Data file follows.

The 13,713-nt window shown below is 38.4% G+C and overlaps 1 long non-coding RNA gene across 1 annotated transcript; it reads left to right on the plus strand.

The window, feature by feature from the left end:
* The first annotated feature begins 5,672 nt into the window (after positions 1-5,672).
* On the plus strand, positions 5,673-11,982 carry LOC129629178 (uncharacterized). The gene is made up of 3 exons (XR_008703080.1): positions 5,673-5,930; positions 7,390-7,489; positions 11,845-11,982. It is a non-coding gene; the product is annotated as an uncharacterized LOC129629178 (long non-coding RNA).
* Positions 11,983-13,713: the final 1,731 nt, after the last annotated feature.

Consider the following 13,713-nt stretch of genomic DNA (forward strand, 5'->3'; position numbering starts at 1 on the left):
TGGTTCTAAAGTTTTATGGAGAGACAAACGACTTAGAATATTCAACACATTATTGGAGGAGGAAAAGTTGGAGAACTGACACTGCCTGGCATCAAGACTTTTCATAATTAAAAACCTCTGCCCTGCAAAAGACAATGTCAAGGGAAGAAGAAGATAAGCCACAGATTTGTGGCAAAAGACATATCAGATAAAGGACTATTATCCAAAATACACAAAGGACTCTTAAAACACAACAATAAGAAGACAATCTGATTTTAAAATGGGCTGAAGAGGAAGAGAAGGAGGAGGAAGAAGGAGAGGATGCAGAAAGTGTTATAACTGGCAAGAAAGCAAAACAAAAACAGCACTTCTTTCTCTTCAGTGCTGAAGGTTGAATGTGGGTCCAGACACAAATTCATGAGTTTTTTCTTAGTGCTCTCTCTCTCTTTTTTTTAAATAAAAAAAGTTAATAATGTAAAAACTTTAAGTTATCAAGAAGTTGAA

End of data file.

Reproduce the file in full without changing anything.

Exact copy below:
The 13,713-nt window shown below is 38.4% G+C and overlaps 1 long non-coding RNA gene across 1 annotated transcript; it reads left to right on the plus strand.

The window, feature by feature from the left end:
* The first annotated feature begins 5,672 nt into the window (after positions 1-5,672).
* On the plus strand, positions 5,673-11,982 carry LOC129629178 (uncharacterized). The gene is made up of 3 exons (XR_008703080.1): positions 5,673-5,930; positions 7,390-7,489; positions 11,845-11,982. It is a non-coding gene; the product is annotated as an uncharacterized LOC129629178 (long non-coding RNA).
* Positions 11,983-13,713: the final 1,731 nt, after the last annotated feature.

Consider the following 13,713-nt stretch of genomic DNA (forward strand, 5'->3'; position numbering starts at 1 on the left):
TGGTTCTAAAGTTTTATGGAGAGACAAACGACTTAGAATATTCAACACATTATTGGAGGAGGAAAAGTTGGAGAACTGACACTGCCTGGCATCAAGACTTTTCATAATTAAAAACCTCTGCCCTGCAAAAGACAATGTCAAGGGAAGAAGAAGATAAGCCACAGATTTGTGGCAAAAGACATATCAGATAAAGGACTATTATCCAAAATACACAAAGGACTCTTAAAACACAACAATAAGAAGACAATCTGATTTTAAAATGGGCTGAAGAGGAAGAGAAGGAGGAGGAAGAAGGAGAGGATGCAGAAAGTGTTATAACTGGCAAGAAAGCAAAACAAAAACAGCACTTCTTTCTCTTCAGTGCTGAAGGTTGAATGTGGGTCCAGACACAAATTCATGAGTTTTTTCTTAGTGCTCTCTCTCTCTTTTTTTTAAATAAAAAAAGTTAATAATGTAAAAACTTTAAGTTATCAAGAAGTTGAA